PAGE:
Scott Horton Interviews Matthew Alexander

Scott Horton, December 03, 2008

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Matthew Alexander, former U.S. military interrogator and author of the opinion piece “I’m Still Tortured by What I Saw in Iraq” published in the Washington Post, discusses how information gleaned from ethical interrogations enabled the killing of Abu Musab al-Zarqawi, the relatively moderate views of most Iraqi Al-Qaeda members who joined for practical rather than ideological reasons, the moral and operational failure of torture and the enduring legacy of Abu Ghraib and Guantanamo as a recruiting aid for violent extremists.

MP3 here. (29:09)

Matthew Alexander led an interrogations team assigned to a Special Operations task force in Iraq in 2006. He is the author of How to Break a Terrorist: The U.S. Interrogators Who Used Brains, Not Brutality, to Take Down the Deadliest Man in Iraq. He is writing under a pseudonym for security reasons.

8 Responses to “Matthew Alexander”

  1. The shooting at the CIA HQ stoplight was done by someone who was from Afghanistan and worked with the CIA. He was working with a private intelligence company not related to the CIA at the time – in fact they were critics of the CIA – and supposedly flipped out due to personal reasons. In other words he was just crazy.

  2. That was the worst interview I've heard heard here. Come on Scott the guy was 'interrogating' people who had the audacity to resist a brutal, destructive occupation of their country. By what goddamn right to this asshole have to go half way round the world and do that. Never did you push him to justify his criminal actions there. What next – The same kid-glove style interview for an ex-Gestapo of occupied France?

    Did you really have to let him plug his book so many times, help him profit from the misery of the Iraqi people.

    A sad day in the history of AW.com, and that guy should be sent to Guantanamo with the rest.

  3. Unfortunately,i second the above comment (antizionista),100%! this is the 1st bad interview ive heard on AW.com.Scott,this guy needed one of those crafty interrogations he was talking about,but coming from you! he was in the heart of darkness and must have known about the routine torture,if he didnt see it,he must have heard the cries from those unlucky iraqis or overheard soldiers boasting about what they did! (iv noticed,americans love to confess to crimes they get away with,they just have to tell someone,anyone,theirs a clip on Youtube with some guy (a ex-soldier according to him and definately effing trailer trash) who says he was in iraq,and while he was there,him and his trailer trash buddies routinely raped iraqi girls in their homes and in detention centres,i havent researched the clip so i dont know if its true) Anyhu,this guy IS trying to make money out of his experiences in Iraq,why didnt he kick up a fuss when it mattered,he said he volunteered to go,why not resign when he knew about the torture,write a book and do the rounds in the media?? i think,without the name of the 3rd biggest boogeyman of our times,Zarqawi (1st Osama,2nd Zawahiri) this guy has nothing to say !!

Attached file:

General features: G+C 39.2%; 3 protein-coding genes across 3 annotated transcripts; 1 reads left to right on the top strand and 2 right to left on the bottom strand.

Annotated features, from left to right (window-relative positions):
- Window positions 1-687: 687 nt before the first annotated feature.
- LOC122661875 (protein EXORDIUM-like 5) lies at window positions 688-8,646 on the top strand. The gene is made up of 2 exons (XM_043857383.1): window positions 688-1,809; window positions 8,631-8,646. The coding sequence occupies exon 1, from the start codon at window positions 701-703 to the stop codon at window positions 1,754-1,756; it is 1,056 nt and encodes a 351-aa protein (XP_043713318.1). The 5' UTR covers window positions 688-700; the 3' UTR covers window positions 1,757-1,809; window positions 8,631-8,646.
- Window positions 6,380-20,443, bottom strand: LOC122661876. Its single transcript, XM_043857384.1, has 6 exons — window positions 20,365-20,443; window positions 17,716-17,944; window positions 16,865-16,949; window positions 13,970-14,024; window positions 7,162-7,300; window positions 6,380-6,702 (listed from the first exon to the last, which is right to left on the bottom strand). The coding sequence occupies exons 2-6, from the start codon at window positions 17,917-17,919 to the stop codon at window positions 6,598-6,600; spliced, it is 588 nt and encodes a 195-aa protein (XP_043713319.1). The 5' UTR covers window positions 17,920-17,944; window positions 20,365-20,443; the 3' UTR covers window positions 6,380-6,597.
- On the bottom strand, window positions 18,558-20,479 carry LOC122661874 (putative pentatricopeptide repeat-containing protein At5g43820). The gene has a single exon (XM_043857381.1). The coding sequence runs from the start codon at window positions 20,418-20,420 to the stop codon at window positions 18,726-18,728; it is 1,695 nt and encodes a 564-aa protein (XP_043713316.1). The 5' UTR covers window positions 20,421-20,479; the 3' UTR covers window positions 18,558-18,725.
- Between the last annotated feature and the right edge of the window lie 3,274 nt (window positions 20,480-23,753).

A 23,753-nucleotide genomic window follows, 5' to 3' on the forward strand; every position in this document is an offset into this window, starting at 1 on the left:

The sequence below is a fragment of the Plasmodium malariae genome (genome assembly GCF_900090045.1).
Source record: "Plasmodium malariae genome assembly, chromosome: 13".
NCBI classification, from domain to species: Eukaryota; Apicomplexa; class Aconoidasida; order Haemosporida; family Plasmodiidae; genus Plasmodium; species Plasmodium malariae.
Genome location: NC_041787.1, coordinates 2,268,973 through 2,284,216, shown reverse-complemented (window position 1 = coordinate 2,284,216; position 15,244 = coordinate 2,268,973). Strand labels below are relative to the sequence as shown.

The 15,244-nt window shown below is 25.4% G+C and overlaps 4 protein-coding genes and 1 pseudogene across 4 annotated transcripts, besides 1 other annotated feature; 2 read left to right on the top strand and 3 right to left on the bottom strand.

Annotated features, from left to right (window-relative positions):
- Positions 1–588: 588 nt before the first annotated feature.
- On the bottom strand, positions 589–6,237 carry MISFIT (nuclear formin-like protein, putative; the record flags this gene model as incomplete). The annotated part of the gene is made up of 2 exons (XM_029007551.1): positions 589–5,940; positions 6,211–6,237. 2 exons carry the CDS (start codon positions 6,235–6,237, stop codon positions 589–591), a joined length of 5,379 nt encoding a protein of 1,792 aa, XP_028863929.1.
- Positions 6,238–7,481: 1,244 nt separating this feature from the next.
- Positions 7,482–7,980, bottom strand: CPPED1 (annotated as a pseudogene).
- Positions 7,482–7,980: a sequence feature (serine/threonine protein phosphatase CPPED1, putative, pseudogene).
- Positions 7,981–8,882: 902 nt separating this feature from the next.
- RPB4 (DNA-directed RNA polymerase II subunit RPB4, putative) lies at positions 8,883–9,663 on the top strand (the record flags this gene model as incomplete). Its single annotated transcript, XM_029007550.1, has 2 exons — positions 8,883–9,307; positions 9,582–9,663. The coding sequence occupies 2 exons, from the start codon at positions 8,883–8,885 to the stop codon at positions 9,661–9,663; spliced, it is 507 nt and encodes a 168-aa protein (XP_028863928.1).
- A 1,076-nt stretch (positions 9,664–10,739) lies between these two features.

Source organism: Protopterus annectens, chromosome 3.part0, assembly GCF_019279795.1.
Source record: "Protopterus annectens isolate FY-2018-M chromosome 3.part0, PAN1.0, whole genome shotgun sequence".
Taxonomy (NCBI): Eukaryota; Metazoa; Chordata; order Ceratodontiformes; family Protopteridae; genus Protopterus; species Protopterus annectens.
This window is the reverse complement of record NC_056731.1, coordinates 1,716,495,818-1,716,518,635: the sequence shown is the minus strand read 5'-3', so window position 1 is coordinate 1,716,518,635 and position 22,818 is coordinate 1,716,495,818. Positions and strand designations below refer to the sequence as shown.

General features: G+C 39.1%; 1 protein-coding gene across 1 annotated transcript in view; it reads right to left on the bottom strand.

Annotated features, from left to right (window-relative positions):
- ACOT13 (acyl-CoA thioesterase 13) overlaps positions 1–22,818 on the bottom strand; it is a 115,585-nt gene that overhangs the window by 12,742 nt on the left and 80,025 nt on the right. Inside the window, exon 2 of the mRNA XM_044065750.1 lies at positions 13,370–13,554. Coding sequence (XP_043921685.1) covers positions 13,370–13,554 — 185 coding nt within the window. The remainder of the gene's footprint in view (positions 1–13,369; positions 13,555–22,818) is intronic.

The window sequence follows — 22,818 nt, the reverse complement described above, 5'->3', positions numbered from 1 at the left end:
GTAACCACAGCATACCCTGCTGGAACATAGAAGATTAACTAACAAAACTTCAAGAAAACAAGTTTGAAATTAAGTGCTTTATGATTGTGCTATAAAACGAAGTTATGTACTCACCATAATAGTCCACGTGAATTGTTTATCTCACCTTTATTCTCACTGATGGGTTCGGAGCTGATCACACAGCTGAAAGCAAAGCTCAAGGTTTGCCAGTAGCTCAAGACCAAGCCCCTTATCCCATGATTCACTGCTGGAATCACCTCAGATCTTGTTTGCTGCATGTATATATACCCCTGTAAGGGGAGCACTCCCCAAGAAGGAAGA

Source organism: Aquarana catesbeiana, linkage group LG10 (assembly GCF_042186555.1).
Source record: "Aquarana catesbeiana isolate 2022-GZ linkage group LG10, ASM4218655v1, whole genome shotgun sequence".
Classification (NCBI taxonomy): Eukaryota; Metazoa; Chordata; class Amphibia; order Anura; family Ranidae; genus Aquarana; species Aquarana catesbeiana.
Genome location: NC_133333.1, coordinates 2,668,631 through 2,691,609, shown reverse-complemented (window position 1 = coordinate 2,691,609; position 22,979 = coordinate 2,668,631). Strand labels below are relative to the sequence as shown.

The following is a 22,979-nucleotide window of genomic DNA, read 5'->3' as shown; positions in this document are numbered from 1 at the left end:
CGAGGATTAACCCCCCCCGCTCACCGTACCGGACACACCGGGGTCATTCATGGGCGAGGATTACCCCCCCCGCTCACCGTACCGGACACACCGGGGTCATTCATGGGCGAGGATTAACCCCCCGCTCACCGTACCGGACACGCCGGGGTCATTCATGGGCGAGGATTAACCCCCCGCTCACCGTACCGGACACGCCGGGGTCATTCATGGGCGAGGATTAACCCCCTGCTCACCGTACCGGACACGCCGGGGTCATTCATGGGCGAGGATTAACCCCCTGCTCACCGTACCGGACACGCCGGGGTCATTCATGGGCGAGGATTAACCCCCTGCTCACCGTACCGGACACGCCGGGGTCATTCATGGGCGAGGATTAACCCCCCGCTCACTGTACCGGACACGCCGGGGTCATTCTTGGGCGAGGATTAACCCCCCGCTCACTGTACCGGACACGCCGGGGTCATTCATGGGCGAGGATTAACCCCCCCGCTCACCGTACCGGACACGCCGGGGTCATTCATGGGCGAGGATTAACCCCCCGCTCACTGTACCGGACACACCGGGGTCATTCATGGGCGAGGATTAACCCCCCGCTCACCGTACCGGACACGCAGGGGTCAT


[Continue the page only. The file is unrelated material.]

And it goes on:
4. [...] Man in Iraq

  5. Unfortunately, Scott became enamored with the sound of his own knowledge about the weedy details of Iraq when in the presence of another detail-devotee — leading him to forget about the principles of antiwar.com. I’m sure he’ll keep his eye on the ball in the future — or so I hope.

  6. To be more helpful (to Scott), I was surprised that Scott didn’t question the motivations of Mr. Alexander in joining the effort in Iraq, knowing that the Iraqi people posed no threat to us and that the basis of the war was a lie and that we were the aggressors, not the Iraqis. This and other more aggressive questions were needed.

  7. I have several problems with recent articles in the media about Matthew Alexander’s book, especially the inflammatory quote by a writer who doesn’t even have the courage to use his real name, allegedly because he fears for the safety of his family. I truly question who Matthew Alexander really is and if he was even in the military, and if he actually interrogated anyone. This should be investigated. Maybe he is a complete military phoney.

    To state that “The number of U.S. soldiers who have died because of our torture policy will never be definitively known, but it is fair to say that it is close to the number of lives lost on Sept. 11, 2001″ is absurd. Where is the evidence to support such a ridiculous, inflammatory statement? There is none, and it’s not “fair to say,” or imply, there is.

    I will go even further and say that OUR interrogations saved thousands and maybe even tens of thousands of American lives. Of course I have no more evidence to support my opinion than M.A. has to support his.

    This guy is just trying to sell books, hoping that many people will accept everything he says as fact.

    Additionally, it was Jordanian intelligence forces that arrested and questioned the Iraqi customs agent, Ziad Khalaf Raja al-Karbouli, who is credited with giving up the whereabouts of Zarqawi’s safe houses, leading to the final demise of one of Iraq’s most feared terrorists.

    You can bet your last dollar the Jordanians didn’t sweet talk this guy into giving up the location of Zarqawi. And he didn’t get the $25M reward, either.

    My parents taught me 40 years ago to believe only half of what I see and none of what I read. This is good advice that is even more relevant today, when news media try to pass off book reviews as factual truth and the Internet abounds with urban legends and lies.

  8. [...] and found among other things an opinion piece in the Washington Post and an interview with Anti War Radio, where he elaborates on his interogation of Al Qaeda [...]

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